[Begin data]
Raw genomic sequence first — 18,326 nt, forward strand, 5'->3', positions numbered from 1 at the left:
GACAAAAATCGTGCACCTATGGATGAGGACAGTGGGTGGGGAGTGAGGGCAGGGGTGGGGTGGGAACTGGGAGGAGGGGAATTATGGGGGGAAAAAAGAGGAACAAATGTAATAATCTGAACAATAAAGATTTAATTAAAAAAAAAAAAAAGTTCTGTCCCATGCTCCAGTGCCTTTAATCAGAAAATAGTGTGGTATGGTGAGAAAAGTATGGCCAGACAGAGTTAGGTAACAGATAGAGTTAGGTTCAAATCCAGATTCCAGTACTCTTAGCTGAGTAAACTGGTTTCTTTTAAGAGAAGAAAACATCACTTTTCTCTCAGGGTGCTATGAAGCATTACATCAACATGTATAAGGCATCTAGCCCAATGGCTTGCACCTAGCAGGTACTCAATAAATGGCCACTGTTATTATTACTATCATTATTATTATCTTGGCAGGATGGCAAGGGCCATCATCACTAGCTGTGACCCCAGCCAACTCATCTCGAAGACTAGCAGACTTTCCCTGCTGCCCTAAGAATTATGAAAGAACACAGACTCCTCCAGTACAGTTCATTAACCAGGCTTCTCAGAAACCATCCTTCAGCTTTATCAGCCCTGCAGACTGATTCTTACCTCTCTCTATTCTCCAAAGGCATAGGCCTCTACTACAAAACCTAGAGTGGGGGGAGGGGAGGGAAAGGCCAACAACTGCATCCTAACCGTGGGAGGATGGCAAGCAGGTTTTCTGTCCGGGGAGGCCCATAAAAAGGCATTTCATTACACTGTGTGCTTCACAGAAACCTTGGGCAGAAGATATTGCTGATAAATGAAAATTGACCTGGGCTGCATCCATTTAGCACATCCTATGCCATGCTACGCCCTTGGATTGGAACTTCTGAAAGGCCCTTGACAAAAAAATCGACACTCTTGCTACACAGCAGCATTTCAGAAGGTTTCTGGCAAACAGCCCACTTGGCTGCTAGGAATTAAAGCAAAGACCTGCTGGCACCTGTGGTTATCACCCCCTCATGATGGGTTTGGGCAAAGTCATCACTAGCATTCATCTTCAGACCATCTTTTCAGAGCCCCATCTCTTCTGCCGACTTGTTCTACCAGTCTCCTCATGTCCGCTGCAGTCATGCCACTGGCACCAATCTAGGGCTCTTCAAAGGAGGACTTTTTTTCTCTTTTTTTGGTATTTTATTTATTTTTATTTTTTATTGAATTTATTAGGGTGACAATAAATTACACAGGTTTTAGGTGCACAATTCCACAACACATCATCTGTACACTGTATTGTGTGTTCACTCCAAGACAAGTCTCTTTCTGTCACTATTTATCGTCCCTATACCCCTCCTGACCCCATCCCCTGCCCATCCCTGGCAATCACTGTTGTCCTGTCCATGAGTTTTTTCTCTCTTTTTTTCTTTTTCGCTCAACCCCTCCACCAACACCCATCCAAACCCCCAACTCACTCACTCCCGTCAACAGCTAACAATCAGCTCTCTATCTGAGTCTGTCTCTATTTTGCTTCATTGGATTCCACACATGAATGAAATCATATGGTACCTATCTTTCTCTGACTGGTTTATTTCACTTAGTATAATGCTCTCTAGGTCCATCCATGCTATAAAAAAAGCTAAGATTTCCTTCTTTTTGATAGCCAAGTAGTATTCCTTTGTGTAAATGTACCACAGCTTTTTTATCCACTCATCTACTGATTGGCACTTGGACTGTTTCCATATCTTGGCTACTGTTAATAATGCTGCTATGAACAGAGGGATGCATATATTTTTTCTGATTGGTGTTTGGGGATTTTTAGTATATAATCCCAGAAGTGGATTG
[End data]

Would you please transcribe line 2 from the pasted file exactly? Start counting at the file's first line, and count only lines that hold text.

GACAAAAATCGTGCACCTATGGATGAGGACAGTGGGTGGGGAGTGAGGGCAGGGGTGGGGTGGGAACTGGGAGGAGGGGAATTATGGGGGGAAAAAAGAGGAACAAATGTAATAATCTGAACAATAAAGATTTAATTAAAAAAAAAAAAAAGTTCTGTCCCATGCTCCAGTGCCTTTAATCAGAAAATAGTGTGGTATGGTGAGAAAAGTATGGCCAGACAGAGTTAGGTAACAGATAGAGTTAGGTTCAAATCCAGATTCCAGTACTCTTAGCTGAGTAAACTGGTTTCTTTTAAGAGAAGAAAACATCACTTTTCTCTCAGGGTGCTATGAAGCATTACATCAACATGTATAAGGCATCTAGCCCAATGGCTTGCACCTAGCAGGTACTCAATAAATGGCCACTGTTATTATTACTATCATTATTATTATCTTGGCAGGATGGCAAGGGCCATCATCACTAGCTGTGACCCCAGCCAACTCATCTCGAAGACTAGCAGACTTTCCCTGCTGCCCTAAGAATTATGAAAGAACACAGACTCCTCCAGTACAGTTCATTAACCAGGCTTCTCAGAAACCATCCTTCAGCTTTATCAGCCCTGCAGACTGATTCTTACCTCTCTCTATTCTCCAAAGGCATAGGCCTCTACTACAAAACCTAGAGTGGGGGGAGGGGAGGGAAAGGCCAACAACTGCATCCTAACCGTGGGAGGATGGCAAGCAGGTTTTCTGTCCGGGGAGGCCCATAAAAAGGCATTTCATTACACTGTGTGCTTCACAGAAACCTTGGGCAGAAGATATTGCTGATAAATGAAAATTGACCTGGGCTGCATCCATTTAGCACATCCTATGCCATGCTACGCCCTTGGATTGGAACTTCTGAAAGGCCCTTGACAAAAAAATCGACACTCTTGCTACACAGCAGCATTTCAGAAGGTTTCTGGCAAACAGCCCACTTGGCTGCTAGGAATTAAAGCAAAGACCTGCTGGCACCTGTGGTTATCACCCCCTCATGATGGGTTTGGGCAAAGTCATCACTAGCATTCATCTTCAGACCATCTTTTCAGAGCCCCATCTCTTCTGCCGACTTGTTCTACCAGTCTCCTCATGTCCGCTGCAGTCATGCCACTGGCACCAATCTAGGGCTCTTCAAAGGAGGACTTTTTTTCTCTTTTTTTGGTATTTTATTTATTTTTATTTTTTATTGAATTTATTAGGGTGACAATAAATTACACAGGTTTTAGGTGCACAATTCCACAACACATCATCTGTACACTGTATTGTGTGTTCACTCCAAGACAAGTCTCTTTCTGTCACTATTTATCGTCCCTATACCCCTCCTGACCCCATCCCCTGCCCATCCCTGGCAATCACTGTTGTCCTGTCCATGAGTTTTTTCTCTCTTTTTTTCTTTTTCGCTCAACCCCTCCACCAACACCCATCCAAACCCCCAACTCACTCACTCCCGTCAACAGCTAACAATCAGCTCTCTATCTGAGTCTGTCTCTATTTTGCTTCATTGGATTCCACACATGAATGAAATCATATGGTACCTATCTTTCTCTGACTGGTTTATTTCACTTAGTATAATGCTCTCTAGGTCCATCCATGCTATAAAAAAAGCTAAGATTTCCTTCTTTTTGATAGCCAAGTAGTATTCCTTTGTGTAAATGTACCACAGCTTTTTTATCCACTCATCTACTGATTGGCACTTGGACTGTTTCCATATCTTGGCTACTGTTAATAATGCTGCTATGAACAGAGGGATGCATATATTTTTTCTGATTGGTGTTTGGGGATTTTTAGTATATAATCCCAGAAGTGGATTG